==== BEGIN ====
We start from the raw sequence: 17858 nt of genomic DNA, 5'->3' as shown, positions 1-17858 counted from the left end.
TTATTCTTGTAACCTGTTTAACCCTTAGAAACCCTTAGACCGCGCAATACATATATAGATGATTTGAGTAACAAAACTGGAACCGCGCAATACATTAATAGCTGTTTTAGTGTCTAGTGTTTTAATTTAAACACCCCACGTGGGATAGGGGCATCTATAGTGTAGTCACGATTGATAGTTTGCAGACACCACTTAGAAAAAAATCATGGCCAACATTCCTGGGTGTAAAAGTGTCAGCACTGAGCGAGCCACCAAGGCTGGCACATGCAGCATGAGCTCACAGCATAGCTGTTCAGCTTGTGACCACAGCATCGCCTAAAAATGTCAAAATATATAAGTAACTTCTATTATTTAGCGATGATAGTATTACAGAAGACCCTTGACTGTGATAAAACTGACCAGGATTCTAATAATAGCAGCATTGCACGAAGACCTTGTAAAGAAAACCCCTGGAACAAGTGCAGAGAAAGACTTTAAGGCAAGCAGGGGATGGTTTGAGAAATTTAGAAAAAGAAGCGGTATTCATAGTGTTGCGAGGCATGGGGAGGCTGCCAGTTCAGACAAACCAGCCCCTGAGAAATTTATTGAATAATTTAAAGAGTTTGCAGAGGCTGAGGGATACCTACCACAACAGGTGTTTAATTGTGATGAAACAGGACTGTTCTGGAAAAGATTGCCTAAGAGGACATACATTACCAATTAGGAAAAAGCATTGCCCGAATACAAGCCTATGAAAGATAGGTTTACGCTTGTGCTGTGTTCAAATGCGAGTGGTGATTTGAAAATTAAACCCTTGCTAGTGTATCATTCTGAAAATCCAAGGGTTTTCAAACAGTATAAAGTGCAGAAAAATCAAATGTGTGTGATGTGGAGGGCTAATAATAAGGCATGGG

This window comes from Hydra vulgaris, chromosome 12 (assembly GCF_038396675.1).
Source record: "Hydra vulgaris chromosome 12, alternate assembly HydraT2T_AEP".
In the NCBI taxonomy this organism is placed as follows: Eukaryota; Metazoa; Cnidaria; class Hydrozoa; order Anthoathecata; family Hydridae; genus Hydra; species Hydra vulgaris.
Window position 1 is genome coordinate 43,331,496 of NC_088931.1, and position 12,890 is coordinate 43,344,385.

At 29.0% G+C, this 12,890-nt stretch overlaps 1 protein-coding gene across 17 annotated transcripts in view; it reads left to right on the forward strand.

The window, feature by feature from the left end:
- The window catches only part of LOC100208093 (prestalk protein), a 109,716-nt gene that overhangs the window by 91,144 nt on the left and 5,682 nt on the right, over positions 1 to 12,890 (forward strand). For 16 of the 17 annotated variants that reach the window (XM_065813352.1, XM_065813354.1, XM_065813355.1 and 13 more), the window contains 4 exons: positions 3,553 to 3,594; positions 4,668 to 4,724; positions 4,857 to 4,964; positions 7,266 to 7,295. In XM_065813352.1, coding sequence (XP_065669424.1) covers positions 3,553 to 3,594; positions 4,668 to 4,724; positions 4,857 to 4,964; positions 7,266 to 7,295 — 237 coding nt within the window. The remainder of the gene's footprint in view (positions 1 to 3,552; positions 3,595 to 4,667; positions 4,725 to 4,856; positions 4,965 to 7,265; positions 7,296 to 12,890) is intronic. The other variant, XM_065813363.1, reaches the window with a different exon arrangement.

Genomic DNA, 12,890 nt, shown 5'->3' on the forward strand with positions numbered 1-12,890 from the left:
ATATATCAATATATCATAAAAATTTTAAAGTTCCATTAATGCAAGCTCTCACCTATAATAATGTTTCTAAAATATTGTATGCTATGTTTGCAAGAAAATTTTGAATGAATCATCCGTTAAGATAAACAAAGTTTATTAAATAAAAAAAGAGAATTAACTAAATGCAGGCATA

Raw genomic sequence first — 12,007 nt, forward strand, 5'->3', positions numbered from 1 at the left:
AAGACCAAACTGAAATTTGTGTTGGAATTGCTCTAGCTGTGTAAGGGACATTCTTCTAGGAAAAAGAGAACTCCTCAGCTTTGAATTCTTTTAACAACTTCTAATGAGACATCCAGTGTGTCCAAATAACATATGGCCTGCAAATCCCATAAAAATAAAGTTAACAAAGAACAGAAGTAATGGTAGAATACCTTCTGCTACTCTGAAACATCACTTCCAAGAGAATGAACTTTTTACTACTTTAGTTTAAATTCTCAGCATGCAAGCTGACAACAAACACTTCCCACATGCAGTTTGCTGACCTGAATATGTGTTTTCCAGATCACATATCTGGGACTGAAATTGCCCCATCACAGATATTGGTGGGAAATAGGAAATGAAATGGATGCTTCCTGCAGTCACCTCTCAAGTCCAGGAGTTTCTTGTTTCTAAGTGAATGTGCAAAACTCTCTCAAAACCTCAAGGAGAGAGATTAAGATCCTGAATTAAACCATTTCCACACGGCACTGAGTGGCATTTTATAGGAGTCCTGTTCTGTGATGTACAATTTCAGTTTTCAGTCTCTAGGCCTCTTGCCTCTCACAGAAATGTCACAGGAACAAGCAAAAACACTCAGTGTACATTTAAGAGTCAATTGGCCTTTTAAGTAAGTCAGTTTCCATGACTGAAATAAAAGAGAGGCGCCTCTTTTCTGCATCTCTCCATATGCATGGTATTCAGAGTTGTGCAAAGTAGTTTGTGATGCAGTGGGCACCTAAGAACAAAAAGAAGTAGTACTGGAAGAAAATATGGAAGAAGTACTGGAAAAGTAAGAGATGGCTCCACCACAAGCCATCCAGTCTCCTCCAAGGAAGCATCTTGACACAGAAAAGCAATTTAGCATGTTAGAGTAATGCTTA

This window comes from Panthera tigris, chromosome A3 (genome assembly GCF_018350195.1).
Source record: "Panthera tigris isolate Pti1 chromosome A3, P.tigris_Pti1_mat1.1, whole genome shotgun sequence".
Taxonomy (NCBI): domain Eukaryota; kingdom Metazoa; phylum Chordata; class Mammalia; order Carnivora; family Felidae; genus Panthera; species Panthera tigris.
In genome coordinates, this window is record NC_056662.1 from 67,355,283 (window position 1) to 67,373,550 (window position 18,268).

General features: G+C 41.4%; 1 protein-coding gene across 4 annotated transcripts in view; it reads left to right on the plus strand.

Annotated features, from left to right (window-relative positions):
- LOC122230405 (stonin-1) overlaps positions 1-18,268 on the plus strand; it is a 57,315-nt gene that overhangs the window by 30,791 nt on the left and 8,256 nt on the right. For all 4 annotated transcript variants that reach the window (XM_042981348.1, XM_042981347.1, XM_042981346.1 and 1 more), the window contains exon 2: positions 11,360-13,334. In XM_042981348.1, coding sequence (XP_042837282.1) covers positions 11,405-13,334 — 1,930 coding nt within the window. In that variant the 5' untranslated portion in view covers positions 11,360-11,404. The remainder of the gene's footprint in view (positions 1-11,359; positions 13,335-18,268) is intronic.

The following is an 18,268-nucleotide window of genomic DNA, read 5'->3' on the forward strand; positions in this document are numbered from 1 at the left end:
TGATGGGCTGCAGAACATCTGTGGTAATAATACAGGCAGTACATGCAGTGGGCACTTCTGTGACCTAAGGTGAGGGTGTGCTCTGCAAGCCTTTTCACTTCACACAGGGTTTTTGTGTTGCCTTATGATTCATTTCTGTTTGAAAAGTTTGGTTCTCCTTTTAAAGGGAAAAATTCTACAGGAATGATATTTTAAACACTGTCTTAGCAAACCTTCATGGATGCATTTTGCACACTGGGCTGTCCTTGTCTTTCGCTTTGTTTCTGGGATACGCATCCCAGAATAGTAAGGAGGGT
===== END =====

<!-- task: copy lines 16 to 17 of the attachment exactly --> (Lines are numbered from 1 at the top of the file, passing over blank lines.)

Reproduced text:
Taxonomy (NCBI): domain Eukaryota; kingdom Metazoa; phylum Chordata; class Mammalia; order Carnivora; family Felidae; genus Panthera; species Panthera tigris.
In genome coordinates, this window is record NC_056662.1 from 67,355,283 (window position 1) to 67,373,550 (window position 18,268).